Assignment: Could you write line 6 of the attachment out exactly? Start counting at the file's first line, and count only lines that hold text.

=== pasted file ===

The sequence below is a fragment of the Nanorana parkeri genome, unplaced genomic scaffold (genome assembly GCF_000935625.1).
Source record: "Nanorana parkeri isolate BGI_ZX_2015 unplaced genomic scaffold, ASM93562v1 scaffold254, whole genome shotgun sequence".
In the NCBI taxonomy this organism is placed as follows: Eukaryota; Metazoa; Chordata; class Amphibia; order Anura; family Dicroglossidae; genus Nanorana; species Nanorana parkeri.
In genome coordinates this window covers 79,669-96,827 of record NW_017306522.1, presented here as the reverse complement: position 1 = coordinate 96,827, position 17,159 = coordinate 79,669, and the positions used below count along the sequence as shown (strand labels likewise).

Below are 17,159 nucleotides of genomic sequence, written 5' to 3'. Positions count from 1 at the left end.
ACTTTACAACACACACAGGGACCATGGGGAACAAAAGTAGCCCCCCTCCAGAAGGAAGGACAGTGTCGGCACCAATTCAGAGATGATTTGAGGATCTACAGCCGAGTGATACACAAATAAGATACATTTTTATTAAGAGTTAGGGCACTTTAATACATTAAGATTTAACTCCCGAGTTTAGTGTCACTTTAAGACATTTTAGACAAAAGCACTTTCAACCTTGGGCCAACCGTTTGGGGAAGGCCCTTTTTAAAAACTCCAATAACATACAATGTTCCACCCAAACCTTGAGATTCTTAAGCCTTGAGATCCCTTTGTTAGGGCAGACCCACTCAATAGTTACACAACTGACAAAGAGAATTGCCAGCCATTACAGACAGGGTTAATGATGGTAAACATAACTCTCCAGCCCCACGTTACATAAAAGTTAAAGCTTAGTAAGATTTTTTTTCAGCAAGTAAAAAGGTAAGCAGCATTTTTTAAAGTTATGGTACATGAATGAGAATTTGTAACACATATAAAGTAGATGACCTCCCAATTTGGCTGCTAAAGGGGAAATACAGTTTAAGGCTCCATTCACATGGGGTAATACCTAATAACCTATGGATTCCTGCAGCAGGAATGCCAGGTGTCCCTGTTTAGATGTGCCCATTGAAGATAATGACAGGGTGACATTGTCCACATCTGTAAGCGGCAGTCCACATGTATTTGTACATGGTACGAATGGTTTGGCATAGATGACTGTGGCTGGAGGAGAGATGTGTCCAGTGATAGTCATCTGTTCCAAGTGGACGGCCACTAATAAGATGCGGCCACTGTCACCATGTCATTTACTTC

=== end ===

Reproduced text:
ACTTTACAACACACACAGGGACCATGGGGAACAAAAGTAGCCCCCCTCCAGAAGGAAGGACAGTGTCGGCACCAATTCAGAGATGATTTGAGGATCTACAGCCGAGTGATACACAAATAAGATACATTTTTATTAAGAGTTAGGGCACTTTAATACATTAAGATTTAACTCCCGAGTTTAGTGTCACTTTAAGACATTTTAGACAAAAGCACTTTCAACCTTGGGCCAACCGTTTGGGGAAGGCCCTTTTTAAAAACTCCAATAACATACAATGTTCCACCCAAACCTTGAGATTCTTAAGCCTTGAGATCCCTTTGTTAGGGCAGACCCACTCAATAGTTACACAACTGACAAAGAGAATTGCCAGCCATTACAGACAGGGTTAATGATGGTAAACATAACTCTCCAGCCCCACGTTACATAAAAGTTAAAGCTTAGTAAGATTTTTTTTCAGCAAGTAAAAAGGTAAGCAGCATTTTTTAAAGTTATGGTACATGAATGAGAATTTGTAACACATATAAAGTAGATGACCTCCCAATTTGGCTGCTAAAGGGGAAATACAGTTTAAGGCTCCATTCACATGGGGTAATACCTAATAACCTATGGATTCCTGCAGCAGGAATGCCAGGTGTCCCTGTTTAGATGTGCCCATTGAAGATAATGACAGGGTGACATTGTCCACATCTGTAAGCGGCAGTCCACATGTATTTGTACATGGTACGAATGGTTTGGCATAGATGACTGTGGCTGGAGGAGAGATGTGTCCAGTGATAGTCATCTGTTCCAAGTGGACGGCCACTAATAAGATGCGGCCACTGTCACCATGTCATTTACTTC